• Conducting studies to better understand and manage municipal groundwater supplies
  • Preparing source protection plans
  • Reviewing all development applications to make sure that drinking water sources are protected
  • Helping businesses identify and implement risk management measures

Where We Are Vulnerable

York Region’s water supplies are most vulnerable in Wellhead Protection Areas and Intake Protection Zones. Wellhead Protection Areas are the areas around drinking water wells. Intake Protection Zones are the areas around surface water (lake) intakes.

Wellhead protection zone and Intake protection zone

Wellhead Protection Areas

The length of time that it takes for a contaminant to reach the well depends on the distance from the well and the thickness and type of sediment between the surface and the aquifer. An aquifer is an underground layer of sediment or rock that is full of water that can be accessed by a well or spring. Generally, the concern that contaminants from human activity could enter the water supply is highest in the areas close to the wells.

Wellhead Protection Areas (WHPA) are the areas around drinking water wells. It takes a drop of water 25 years to travel to the municipal well from this area once it is in the aquifer. WHPAs are determined by soil types (i.e. water travels faster through sand than clay) and water pumping rates.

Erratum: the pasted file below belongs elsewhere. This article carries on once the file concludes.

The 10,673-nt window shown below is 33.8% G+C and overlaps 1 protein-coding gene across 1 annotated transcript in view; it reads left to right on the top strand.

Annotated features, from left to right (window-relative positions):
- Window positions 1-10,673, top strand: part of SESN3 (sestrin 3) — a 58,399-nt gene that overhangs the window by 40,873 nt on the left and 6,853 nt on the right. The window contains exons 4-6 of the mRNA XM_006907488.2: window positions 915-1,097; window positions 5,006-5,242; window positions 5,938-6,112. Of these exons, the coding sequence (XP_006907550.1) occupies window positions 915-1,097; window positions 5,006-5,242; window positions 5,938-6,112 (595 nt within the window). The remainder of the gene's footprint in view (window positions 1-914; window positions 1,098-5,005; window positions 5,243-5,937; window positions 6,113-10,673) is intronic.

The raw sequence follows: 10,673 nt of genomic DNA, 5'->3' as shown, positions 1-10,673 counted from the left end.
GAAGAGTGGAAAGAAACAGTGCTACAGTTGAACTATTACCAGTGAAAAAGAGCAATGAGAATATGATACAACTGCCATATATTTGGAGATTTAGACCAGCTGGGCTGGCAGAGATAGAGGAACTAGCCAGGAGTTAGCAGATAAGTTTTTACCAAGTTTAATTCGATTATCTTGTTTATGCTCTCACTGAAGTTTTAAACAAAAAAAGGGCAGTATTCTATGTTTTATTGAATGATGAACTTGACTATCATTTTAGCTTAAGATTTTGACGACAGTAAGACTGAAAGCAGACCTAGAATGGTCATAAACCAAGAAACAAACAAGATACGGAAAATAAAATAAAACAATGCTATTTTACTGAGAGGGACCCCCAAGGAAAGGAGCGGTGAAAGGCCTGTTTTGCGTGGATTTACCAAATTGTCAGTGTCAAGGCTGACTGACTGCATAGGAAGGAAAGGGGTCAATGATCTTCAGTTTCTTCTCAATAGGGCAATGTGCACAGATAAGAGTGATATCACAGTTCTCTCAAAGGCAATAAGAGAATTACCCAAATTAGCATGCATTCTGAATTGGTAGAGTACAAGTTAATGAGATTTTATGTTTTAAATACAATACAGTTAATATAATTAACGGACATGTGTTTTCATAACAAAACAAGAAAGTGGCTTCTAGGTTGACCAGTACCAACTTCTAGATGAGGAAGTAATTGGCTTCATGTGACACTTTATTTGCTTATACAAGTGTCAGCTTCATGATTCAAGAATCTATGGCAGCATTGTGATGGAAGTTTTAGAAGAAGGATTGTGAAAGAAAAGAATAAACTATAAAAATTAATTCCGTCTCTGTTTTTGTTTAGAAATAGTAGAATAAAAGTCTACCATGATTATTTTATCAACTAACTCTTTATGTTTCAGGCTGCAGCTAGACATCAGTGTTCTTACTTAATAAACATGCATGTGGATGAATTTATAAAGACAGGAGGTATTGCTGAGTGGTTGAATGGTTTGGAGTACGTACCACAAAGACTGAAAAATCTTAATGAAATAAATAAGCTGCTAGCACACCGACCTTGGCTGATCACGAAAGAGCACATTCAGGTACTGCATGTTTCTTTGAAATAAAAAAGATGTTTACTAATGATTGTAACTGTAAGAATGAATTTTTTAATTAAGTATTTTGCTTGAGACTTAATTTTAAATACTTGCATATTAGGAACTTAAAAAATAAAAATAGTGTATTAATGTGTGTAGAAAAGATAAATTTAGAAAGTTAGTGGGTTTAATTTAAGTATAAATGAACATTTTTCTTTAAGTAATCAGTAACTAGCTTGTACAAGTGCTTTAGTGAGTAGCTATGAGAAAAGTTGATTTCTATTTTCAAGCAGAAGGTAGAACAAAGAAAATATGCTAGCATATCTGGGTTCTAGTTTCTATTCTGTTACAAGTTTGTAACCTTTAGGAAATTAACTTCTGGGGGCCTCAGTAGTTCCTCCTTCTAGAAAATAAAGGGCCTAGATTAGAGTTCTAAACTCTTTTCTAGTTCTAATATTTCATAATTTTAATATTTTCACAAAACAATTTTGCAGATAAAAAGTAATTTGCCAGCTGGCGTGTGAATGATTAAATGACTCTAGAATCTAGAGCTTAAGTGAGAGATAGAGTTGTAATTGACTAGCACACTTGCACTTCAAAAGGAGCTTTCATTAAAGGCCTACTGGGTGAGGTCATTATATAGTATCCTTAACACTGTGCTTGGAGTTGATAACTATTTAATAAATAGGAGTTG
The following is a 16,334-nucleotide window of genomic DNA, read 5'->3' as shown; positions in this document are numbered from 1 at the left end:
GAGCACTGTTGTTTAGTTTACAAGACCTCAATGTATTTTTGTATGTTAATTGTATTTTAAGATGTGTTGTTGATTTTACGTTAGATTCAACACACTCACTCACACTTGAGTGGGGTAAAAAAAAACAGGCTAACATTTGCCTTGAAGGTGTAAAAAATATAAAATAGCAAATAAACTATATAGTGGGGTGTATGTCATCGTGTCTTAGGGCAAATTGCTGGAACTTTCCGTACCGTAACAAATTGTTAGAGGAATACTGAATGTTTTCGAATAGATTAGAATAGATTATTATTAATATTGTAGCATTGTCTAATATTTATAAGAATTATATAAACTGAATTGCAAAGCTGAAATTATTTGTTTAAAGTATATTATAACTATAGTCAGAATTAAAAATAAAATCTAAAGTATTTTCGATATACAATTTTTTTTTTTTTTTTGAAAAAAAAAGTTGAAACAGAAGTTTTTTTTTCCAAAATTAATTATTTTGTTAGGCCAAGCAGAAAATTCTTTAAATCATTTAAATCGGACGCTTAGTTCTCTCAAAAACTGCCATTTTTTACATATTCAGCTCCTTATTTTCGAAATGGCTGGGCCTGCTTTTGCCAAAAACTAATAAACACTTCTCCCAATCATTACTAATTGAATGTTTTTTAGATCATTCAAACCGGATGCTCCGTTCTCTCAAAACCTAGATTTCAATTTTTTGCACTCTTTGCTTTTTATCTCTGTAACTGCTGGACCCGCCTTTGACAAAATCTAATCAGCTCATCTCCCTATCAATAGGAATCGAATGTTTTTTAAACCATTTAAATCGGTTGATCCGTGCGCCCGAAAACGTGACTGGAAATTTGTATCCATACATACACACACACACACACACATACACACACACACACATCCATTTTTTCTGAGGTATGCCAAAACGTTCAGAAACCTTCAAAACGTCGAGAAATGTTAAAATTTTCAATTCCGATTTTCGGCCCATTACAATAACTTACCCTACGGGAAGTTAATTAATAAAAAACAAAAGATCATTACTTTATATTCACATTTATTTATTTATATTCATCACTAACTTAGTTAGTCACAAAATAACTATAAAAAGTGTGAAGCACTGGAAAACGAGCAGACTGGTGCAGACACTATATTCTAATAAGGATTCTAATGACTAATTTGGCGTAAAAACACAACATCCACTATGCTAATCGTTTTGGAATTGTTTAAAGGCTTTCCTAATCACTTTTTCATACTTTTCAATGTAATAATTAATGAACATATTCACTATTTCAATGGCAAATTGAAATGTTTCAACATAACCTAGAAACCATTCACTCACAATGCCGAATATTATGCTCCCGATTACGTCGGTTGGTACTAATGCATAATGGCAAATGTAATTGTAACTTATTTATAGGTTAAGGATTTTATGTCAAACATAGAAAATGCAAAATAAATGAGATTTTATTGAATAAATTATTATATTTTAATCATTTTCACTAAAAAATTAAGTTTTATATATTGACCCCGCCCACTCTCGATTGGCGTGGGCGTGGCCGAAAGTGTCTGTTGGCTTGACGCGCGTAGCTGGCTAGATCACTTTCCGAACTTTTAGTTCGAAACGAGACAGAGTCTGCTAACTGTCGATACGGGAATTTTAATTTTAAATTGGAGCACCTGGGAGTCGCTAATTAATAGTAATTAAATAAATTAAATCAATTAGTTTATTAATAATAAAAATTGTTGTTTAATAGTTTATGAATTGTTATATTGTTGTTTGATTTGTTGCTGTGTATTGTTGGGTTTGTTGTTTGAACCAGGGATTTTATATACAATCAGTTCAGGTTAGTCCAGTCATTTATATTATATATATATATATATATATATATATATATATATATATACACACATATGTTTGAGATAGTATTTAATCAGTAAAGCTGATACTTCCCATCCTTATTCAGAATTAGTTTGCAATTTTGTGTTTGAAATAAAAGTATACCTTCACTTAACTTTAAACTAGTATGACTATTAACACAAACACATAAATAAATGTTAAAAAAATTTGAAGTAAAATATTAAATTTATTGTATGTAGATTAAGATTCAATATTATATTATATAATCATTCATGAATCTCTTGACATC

Intake Protection Zones (IPZ) are the areas around surface water (lake) intakes. It takes 2 hours for water to reach the intake pipe from this zone.  Intake protection zones are determined by wind, water currents, water temperature and water pumping rates.

Highly Vulnerable Aquifers (HVA) are portions of the landscape that are vulnerable to contamination, based on depth to the aquifer and type of materials above it, for instance, clay versus sand or fractured rock.

Significant Groundwater Recharge Areas (SGRA) help maintain water levels in drinking water supply aquifers. These are areas with porous soils such as sand or gravel that have higher than average infiltration rates and are hydraulically connected to a groundwater supply well.

WHPA-Q / Recharge Management Area (WHPA-Q/RMA) are identified to ensure York Region has a sustainable supply of groundwater. A water quantity risk assessment, identified a groundwater recharge management area. The assessment considered drought, future water demand, land-use change and population growth.

View Recent News Articles:

Local Businesses Help Protect Drinking Water Supplies in York Region

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Related Resources

Drinking Water Source Protection Fact Sheets:

New developments,construction,water,water protection,wellhead protection areas,intake protection zones,surface water,groundwater,clean water act,famers,landowners,apply for funding The Regional Municipality of York en-US Drinking Water Source Protection Drinking Water Source Protection We all play an important role in protecting York Region’s underground and lake water drinking water sources. Find out what York Region is doing and what landowners can do to help.